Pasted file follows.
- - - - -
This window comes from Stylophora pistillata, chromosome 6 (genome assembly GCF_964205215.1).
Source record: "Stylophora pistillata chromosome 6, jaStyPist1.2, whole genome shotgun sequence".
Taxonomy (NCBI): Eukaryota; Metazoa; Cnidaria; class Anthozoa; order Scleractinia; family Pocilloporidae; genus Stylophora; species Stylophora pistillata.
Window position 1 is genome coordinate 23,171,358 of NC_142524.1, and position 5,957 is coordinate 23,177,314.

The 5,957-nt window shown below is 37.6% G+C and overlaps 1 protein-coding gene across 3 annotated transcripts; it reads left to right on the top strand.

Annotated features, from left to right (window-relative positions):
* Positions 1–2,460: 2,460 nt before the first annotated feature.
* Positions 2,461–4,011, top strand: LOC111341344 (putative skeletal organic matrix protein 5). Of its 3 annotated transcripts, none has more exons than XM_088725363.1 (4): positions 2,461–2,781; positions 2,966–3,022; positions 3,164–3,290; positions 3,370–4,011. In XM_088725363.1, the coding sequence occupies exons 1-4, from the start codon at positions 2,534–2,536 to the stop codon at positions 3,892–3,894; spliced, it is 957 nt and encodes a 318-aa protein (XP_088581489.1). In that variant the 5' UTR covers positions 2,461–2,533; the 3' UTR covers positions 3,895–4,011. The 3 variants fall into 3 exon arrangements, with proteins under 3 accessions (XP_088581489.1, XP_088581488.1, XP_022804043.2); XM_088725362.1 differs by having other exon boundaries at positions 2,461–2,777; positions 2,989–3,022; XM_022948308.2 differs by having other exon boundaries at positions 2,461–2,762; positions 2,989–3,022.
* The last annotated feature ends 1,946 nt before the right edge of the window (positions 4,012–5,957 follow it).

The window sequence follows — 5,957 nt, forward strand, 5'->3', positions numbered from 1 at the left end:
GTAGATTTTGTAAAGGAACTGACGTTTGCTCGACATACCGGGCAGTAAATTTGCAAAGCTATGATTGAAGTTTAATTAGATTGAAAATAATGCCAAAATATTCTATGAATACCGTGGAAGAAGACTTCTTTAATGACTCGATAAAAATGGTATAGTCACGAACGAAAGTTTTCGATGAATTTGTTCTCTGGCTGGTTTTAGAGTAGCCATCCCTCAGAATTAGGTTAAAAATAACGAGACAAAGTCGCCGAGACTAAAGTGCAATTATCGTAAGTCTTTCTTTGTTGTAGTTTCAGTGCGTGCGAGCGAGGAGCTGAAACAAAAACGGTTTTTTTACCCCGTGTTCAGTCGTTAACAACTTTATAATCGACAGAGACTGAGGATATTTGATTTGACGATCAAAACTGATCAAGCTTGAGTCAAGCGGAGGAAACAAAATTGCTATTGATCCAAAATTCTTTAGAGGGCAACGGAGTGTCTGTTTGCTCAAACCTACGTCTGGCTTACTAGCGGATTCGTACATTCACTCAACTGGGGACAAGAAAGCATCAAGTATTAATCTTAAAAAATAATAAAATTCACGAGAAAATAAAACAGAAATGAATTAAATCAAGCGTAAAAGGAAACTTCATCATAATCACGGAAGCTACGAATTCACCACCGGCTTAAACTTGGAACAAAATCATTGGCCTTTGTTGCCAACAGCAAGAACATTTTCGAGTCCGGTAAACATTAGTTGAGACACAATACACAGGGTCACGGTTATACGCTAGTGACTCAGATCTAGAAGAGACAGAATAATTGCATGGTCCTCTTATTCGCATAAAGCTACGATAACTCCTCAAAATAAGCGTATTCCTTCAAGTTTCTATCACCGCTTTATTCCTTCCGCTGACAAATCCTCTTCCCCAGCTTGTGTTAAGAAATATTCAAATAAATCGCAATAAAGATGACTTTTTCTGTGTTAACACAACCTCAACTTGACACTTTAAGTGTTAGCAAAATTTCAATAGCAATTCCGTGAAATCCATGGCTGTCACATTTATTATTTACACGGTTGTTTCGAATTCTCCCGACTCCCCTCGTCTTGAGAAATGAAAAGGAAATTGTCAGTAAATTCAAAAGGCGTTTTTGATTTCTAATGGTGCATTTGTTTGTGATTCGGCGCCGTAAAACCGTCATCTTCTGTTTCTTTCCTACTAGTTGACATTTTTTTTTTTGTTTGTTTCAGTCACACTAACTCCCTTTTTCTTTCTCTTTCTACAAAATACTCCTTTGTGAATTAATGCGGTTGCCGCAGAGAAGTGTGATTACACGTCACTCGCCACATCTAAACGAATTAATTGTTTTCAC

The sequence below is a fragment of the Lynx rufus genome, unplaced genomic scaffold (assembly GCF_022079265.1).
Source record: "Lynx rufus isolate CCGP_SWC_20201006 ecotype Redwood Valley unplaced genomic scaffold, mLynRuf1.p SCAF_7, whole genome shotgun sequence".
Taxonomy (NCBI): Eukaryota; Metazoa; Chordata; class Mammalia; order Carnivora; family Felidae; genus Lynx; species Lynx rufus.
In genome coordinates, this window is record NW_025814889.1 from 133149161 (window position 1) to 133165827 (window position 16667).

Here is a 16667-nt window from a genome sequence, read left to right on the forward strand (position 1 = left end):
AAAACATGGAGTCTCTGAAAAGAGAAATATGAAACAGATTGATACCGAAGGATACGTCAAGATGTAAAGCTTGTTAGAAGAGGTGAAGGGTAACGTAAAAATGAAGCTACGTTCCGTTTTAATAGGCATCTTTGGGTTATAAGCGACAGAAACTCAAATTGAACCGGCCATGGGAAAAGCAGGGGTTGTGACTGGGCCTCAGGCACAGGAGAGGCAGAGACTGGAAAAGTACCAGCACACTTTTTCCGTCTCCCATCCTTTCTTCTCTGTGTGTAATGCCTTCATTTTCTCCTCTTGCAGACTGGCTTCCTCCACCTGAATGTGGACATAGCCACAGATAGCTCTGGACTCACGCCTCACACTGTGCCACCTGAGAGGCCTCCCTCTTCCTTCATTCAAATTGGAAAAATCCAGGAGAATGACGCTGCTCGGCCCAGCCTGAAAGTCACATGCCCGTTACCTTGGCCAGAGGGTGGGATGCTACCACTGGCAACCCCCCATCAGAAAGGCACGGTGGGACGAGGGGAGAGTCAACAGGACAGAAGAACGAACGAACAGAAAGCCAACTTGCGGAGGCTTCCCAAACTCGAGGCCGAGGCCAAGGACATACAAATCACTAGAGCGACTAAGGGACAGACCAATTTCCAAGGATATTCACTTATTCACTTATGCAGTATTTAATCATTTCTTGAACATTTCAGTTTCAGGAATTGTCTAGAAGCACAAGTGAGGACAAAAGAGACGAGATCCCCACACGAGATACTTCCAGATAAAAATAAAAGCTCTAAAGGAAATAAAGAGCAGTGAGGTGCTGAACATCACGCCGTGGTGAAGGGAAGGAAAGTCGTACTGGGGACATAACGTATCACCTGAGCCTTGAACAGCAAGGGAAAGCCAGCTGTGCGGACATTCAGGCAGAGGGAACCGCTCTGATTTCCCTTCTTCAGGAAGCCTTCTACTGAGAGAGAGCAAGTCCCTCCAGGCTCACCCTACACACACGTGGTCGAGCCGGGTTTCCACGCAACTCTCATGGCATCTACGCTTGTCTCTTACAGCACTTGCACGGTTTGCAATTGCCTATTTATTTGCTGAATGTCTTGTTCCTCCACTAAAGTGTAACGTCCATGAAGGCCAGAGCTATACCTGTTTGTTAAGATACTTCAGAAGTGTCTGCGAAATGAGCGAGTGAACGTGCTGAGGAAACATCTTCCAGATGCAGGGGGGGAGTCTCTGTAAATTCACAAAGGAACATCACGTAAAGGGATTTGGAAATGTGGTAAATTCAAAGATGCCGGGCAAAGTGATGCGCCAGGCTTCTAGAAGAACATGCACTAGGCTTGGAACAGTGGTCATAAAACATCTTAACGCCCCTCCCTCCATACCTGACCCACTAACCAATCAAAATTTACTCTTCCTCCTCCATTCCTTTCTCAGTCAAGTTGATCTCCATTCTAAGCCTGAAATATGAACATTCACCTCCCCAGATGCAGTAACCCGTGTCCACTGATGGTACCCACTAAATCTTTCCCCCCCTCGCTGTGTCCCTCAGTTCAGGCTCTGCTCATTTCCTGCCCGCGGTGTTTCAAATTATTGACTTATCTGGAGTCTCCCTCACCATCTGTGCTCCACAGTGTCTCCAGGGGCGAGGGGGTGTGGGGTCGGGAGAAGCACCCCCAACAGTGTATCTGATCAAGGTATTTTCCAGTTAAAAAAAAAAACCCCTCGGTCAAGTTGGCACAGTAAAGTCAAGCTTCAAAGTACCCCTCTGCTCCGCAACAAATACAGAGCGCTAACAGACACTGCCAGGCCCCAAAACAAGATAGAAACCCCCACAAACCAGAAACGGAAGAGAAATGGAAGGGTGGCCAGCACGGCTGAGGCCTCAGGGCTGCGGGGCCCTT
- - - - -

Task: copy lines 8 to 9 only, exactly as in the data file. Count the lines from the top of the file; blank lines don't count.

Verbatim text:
* Positions 2,461–4,011, top strand: LOC111341344 (putative skeletal organic matrix protein 5). Of its 3 annotated transcripts, none has more exons than XM_088725363.1 (4): positions 2,461–2,781; positions 2,966–3,022; positions 3,164–3,290; positions 3,370–4,011. In XM_088725363.1, the coding sequence occupies exons 1-4, from the start codon at positions 2,534–2,536 to the stop codon at positions 3,892–3,894; spliced, it is 957 nt and encodes a 318-aa protein (XP_088581489.1). In that variant the 5' UTR covers positions 2,461–2,533; the 3' UTR covers positions 3,895–4,011. The 3 variants fall into 3 exon arrangements, with proteins under 3 accessions (XP_088581489.1, XP_088581488.1, XP_022804043.2); XM_088725362.1 differs by having other exon boundaries at positions 2,461–2,777; positions 2,989–3,022; XM_022948308.2 differs by having other exon boundaries at positions 2,461–2,762; positions 2,989–3,022.
* The last annotated feature ends 1,946 nt before the right edge of the window (positions 4,012–5,957 follow it).